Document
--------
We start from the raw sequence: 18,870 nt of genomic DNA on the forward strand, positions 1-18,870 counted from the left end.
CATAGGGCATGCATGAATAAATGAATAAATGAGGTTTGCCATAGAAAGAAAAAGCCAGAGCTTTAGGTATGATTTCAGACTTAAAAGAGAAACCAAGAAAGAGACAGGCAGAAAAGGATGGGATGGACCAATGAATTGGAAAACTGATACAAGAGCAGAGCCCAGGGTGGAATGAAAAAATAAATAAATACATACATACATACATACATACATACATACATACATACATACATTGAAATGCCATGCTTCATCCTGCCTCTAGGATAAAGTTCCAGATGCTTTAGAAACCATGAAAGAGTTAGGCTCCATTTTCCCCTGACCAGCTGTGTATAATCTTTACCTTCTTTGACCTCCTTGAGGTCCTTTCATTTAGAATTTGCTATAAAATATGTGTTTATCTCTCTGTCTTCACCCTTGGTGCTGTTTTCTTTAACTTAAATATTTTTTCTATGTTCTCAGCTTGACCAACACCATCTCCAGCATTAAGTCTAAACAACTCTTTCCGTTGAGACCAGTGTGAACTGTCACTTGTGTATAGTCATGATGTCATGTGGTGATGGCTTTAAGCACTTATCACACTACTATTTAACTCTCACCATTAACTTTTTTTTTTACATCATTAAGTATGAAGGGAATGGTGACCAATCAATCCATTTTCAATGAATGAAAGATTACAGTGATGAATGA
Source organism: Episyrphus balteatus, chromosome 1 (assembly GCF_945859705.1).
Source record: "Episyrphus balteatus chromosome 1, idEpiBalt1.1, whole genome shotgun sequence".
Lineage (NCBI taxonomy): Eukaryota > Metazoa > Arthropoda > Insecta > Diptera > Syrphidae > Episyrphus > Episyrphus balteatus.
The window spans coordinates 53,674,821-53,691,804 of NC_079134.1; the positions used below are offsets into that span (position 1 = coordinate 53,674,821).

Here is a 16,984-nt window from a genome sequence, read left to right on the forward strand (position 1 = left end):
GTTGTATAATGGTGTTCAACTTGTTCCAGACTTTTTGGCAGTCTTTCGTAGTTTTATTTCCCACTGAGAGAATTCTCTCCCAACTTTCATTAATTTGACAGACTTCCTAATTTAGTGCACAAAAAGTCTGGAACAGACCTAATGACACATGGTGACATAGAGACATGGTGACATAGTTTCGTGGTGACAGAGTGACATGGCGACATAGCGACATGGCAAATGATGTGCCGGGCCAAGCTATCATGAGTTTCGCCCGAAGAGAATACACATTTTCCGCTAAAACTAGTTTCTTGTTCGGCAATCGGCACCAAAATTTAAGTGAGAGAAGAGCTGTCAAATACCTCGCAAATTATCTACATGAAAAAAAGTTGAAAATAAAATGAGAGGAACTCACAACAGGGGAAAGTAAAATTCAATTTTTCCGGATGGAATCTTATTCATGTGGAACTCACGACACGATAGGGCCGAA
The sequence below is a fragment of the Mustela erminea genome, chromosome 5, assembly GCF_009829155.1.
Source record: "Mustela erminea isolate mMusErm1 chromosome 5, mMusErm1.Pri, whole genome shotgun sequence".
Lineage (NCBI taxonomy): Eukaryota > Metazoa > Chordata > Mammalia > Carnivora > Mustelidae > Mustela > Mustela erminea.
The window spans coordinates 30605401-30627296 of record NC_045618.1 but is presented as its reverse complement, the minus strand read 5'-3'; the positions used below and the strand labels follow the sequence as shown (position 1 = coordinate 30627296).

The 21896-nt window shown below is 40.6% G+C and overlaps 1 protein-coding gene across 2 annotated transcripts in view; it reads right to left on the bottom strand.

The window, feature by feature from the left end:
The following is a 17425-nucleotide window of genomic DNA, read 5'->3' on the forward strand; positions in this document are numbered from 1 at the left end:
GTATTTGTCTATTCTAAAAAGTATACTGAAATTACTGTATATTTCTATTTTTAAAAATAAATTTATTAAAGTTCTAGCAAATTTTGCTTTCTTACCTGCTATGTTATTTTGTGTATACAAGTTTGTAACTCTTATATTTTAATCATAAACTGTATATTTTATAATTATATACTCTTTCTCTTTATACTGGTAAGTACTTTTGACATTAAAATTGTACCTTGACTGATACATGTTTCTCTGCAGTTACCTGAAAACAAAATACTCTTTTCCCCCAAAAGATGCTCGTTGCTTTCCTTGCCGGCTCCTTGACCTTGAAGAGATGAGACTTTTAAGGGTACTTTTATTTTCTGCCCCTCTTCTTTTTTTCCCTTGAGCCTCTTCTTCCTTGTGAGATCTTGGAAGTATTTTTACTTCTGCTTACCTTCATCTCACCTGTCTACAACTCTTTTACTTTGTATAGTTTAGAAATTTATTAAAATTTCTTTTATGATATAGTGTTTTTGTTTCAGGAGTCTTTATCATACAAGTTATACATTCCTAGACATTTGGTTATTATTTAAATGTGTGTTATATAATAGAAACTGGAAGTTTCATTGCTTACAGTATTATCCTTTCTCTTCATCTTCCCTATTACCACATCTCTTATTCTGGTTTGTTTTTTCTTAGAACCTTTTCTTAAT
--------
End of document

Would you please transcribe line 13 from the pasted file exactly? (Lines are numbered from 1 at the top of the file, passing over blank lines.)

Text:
The 21896-nt window shown below is 40.6% G+C and overlaps 1 protein-coding gene across 2 annotated transcripts in view; it reads right to left on the bottom strand.